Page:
As for a world war, it might happen, except for the fact that the nation state has never been weaker. Our countries are now run by multinationals, as you know; and multinationals generally don't like wars (arms companies apart); it's harder to sell dead people things.

In my opinion, the wealth gap will continue to grow; conditions will become better for the well-off and worse for the underclass; the wealthy will continue to pass laws helping themselves and their friends to maintain a stranglehold on the limited democracy we have.

I think civil war is more likely than world war; the combination of environmental damage and socioeconomic bipolarisation will lead to severe interruptions in food stocks and energy; and the poor will catch it in the neck, as per always...

: World wars, history has shown, ARE the midwives of revolution. Ruling classes are weakened by fighting other ruling classes; proletarians are armed; capital's social relations are exposed as antagnonistic to the interests of working people; the relations between capital and their puppet governments become strained; war opposition can develop into class opposition, etc., etc.

I disagree here. War in the context of fighting over precious resources is different; to the leaders, humanity is expendable and always has been.

However, the thing that will separate the rulers from the ruled in the new world order will be control of non-renewable (i.e. finite) resources; and any ruling class with half an ounce of sense will realize that they have a greater common interest with the ruling classes of neighbouring countries than they do with the peasants in their own; the common interest of maintaining their hegemony.

If oil is what makes your class powerful above your underclass, you have more to lose by slugging it out with your neighbouring ruling class (which would cause both ruling classes to use up some of their oil reserves) than you do by making a mutual pact with your neighbour to screw it out of your respective underclasses. It's simple economy of form.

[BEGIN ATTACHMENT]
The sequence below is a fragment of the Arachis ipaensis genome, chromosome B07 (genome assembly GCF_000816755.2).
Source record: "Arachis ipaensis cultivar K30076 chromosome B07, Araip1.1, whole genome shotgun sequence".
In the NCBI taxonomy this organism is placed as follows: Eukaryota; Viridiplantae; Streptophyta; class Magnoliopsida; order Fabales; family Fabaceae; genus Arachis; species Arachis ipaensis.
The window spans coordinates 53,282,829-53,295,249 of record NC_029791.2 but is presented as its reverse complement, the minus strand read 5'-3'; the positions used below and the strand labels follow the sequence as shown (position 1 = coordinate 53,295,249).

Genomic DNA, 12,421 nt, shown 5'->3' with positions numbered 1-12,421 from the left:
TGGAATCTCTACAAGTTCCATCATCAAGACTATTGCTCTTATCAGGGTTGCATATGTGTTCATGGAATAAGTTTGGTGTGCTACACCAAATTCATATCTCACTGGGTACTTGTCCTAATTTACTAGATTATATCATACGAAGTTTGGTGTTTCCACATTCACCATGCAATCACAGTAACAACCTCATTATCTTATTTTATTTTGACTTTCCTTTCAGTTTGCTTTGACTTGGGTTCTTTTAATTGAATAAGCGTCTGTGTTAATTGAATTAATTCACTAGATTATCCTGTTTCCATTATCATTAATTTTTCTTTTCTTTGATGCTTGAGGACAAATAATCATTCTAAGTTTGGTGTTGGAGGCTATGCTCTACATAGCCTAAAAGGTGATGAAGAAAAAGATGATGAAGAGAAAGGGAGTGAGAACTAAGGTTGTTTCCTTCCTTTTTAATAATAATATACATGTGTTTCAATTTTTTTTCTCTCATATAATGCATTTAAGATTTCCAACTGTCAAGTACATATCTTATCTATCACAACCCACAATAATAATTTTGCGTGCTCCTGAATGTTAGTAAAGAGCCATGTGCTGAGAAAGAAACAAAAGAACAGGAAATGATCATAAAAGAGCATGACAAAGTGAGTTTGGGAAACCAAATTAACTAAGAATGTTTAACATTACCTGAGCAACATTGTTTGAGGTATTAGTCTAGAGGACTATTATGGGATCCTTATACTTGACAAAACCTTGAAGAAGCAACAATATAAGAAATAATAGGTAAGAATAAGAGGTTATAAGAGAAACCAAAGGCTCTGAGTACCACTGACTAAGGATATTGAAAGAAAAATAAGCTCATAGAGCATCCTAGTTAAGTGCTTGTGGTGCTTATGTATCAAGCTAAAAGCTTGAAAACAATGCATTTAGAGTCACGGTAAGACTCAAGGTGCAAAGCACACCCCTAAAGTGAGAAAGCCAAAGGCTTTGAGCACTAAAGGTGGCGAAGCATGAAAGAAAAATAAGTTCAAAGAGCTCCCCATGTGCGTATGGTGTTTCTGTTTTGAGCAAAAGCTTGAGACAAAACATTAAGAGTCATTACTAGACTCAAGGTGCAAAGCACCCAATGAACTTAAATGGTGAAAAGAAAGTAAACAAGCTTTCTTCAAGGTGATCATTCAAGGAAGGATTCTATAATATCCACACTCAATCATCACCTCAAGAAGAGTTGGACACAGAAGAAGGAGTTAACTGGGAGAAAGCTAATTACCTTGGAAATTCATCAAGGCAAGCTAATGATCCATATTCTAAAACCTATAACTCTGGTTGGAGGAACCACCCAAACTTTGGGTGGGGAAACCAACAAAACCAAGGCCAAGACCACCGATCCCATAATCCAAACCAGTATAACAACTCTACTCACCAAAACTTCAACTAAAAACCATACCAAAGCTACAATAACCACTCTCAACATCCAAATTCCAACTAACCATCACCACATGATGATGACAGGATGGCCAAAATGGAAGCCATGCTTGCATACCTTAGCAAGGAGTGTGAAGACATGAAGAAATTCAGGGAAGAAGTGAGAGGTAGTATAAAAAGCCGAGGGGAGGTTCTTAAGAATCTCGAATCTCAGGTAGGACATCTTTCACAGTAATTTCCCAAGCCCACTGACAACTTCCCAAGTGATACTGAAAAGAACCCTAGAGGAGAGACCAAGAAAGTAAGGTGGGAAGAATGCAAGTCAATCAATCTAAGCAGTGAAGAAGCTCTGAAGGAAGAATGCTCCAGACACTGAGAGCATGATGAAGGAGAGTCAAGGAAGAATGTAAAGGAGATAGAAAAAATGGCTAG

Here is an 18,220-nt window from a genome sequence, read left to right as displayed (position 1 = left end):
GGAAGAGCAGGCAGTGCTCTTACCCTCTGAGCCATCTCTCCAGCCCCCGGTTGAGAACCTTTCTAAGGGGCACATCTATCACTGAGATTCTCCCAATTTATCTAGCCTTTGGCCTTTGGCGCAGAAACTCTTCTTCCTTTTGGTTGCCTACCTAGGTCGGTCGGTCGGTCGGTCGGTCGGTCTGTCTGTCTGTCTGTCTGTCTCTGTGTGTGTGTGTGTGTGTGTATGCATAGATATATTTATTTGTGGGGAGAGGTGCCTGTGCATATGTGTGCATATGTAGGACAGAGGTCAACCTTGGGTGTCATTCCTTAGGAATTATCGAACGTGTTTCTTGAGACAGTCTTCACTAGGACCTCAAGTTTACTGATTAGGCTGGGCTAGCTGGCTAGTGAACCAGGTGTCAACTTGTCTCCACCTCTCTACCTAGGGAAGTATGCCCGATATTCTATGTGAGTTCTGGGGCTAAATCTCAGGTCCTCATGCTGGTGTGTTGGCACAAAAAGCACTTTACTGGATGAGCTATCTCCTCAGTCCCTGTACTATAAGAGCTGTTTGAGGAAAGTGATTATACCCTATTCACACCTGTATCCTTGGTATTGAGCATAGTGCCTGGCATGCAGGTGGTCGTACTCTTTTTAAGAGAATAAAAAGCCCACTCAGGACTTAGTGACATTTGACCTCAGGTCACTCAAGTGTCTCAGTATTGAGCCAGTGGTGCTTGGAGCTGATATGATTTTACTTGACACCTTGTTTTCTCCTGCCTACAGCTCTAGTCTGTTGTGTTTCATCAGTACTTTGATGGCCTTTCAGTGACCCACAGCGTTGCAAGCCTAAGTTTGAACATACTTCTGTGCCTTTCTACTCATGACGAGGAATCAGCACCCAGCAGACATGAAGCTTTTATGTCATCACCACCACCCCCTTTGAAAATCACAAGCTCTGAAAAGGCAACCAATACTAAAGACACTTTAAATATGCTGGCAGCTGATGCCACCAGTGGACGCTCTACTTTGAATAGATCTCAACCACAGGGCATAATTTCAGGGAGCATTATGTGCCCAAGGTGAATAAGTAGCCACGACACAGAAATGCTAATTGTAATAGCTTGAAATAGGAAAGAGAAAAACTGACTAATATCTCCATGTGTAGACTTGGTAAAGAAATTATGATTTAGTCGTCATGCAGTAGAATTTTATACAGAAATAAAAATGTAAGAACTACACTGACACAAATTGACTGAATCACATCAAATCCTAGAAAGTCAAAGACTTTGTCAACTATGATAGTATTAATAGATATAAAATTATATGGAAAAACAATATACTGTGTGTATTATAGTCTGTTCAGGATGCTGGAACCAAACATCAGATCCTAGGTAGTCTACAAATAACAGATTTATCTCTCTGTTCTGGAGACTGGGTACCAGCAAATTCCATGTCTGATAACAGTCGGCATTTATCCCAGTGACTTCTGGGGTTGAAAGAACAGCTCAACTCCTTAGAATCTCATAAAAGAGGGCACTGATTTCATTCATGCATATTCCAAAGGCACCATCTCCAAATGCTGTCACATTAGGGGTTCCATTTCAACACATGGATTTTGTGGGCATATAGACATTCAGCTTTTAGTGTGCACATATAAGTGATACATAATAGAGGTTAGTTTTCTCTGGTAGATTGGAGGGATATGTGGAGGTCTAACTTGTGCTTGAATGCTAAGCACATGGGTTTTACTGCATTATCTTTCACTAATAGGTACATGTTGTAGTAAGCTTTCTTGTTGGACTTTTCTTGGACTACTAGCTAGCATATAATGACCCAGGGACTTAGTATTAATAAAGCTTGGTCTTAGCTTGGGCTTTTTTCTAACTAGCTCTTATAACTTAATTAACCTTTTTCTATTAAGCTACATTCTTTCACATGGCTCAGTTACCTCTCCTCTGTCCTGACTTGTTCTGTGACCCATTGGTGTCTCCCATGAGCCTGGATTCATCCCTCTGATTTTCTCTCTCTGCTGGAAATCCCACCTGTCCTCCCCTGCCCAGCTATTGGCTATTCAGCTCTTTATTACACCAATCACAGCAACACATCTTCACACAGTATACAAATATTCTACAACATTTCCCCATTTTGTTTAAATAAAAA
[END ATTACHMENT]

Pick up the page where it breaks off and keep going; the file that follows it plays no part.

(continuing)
And I think the IMF push towards globalisation represents this; a worldwide agreement among the capitalist class not to kill each other off.

I think we will also see 'knowledge' and 'information' treated as commodities and instruments of repression more than ever before; the common people will be treated to continual junk culture and the occasional political soundbite to keep them unaware of the fact that they have little or no information about how the country is run or where it is going.

There may be small wars; but I think those will be distractions as much as anything; something to kill off a few of the peasants and keep them from challenging the power heirarchy within the country.

: To posit, however, as some Greens do that oil shortages or other such ecological doomsday scenarios will instigate social change for the better is unclear.

I doubt it will. However, there are better and worse ways of recovering from environmental disaster.

I'll say it plainly; I think there will be massive civil disturbance and a massive death toll; and I think it will happen sometime between 2030 and 2040; I don't expect to survive. What I'm interested in is the rebuilding afterwards; if we can build a sustainable society, we might be able to recover from it eventually.

: Such crises would only acerbate the class conflicts already extant in imperialistic policies regarding the ownership of natural resources. Example: any oil shortage would be primarily felt by the poorest sections of the population (globally, then nationally)---not simultaneously---therefore social change will begin at the bottom of society.


: 'Beyond Marx' I suspect is a code term for spontaneous, peaceful revolution---a fairy tale concocted by middle class 'radicals' to assuage their middle class guilt-trips.